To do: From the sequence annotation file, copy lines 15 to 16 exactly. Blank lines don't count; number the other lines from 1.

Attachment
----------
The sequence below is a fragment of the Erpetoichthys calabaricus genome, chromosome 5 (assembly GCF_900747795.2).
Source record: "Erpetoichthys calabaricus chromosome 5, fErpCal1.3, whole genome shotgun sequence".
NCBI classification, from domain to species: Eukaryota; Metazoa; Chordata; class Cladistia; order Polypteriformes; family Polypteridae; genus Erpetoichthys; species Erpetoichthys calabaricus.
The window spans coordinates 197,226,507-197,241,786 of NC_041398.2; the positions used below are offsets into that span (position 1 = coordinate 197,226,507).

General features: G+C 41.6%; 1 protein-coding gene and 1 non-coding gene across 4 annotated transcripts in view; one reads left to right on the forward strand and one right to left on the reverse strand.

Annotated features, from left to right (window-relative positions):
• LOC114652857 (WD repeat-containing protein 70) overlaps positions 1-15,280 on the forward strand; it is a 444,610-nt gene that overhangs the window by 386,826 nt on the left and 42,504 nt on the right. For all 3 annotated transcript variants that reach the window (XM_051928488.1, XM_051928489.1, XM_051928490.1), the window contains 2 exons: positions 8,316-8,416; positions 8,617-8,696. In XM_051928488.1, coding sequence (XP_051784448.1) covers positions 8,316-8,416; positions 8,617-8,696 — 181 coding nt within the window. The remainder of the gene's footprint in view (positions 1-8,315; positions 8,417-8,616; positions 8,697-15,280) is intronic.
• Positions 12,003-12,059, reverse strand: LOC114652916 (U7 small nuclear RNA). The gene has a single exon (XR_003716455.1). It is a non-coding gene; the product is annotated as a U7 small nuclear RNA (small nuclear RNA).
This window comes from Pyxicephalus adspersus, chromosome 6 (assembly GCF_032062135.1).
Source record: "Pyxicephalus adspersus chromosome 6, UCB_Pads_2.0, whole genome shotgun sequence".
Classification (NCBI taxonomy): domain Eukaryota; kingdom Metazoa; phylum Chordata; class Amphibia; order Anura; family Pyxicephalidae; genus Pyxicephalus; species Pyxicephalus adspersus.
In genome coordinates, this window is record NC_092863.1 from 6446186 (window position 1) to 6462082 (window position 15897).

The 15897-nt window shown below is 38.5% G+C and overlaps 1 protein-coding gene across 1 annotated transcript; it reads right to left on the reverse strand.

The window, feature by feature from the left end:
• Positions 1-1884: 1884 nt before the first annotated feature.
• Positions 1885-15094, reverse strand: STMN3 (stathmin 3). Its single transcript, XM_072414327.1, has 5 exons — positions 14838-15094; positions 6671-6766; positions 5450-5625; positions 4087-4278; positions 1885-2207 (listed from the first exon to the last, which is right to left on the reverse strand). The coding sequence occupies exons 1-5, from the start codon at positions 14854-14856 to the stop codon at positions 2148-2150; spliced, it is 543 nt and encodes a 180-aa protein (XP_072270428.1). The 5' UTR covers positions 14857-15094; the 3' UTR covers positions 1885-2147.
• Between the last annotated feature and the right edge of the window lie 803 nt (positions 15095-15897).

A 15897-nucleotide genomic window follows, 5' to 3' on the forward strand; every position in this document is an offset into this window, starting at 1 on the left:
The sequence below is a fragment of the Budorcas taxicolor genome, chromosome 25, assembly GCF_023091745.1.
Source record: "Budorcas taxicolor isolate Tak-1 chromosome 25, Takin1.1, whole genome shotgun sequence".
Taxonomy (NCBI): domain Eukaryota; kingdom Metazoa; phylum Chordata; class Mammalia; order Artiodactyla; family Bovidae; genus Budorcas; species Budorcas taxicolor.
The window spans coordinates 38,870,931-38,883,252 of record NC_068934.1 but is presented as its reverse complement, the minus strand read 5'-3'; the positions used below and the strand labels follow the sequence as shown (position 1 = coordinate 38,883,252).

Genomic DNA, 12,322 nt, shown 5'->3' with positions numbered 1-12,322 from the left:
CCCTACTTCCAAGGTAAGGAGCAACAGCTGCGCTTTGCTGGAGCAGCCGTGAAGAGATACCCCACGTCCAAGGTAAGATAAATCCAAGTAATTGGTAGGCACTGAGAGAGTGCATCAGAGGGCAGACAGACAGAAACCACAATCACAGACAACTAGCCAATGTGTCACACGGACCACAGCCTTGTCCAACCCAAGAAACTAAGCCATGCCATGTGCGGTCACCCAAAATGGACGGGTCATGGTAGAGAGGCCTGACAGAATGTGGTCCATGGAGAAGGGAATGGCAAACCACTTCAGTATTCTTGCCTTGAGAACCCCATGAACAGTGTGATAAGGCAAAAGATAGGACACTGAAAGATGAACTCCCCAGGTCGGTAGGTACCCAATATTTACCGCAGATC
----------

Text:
• Positions 1-1884: 1884 nt before the first annotated feature.
• Positions 1885-15094, reverse strand: STMN3 (stathmin 3). Its single transcript, XM_072414327.1, has 5 exons — positions 14838-15094; positions 6671-6766; positions 5450-5625; positions 4087-4278; positions 1885-2207 (listed from the first exon to the last, which is right to left on the reverse strand). The coding sequence occupies exons 1-5, from the start codon at positions 14854-14856 to the stop codon at positions 2148-2150; spliced, it is 543 nt and encodes a 180-aa protein (XP_072270428.1). The 5' UTR covers positions 14857-15094; the 3' UTR covers positions 1885-2147.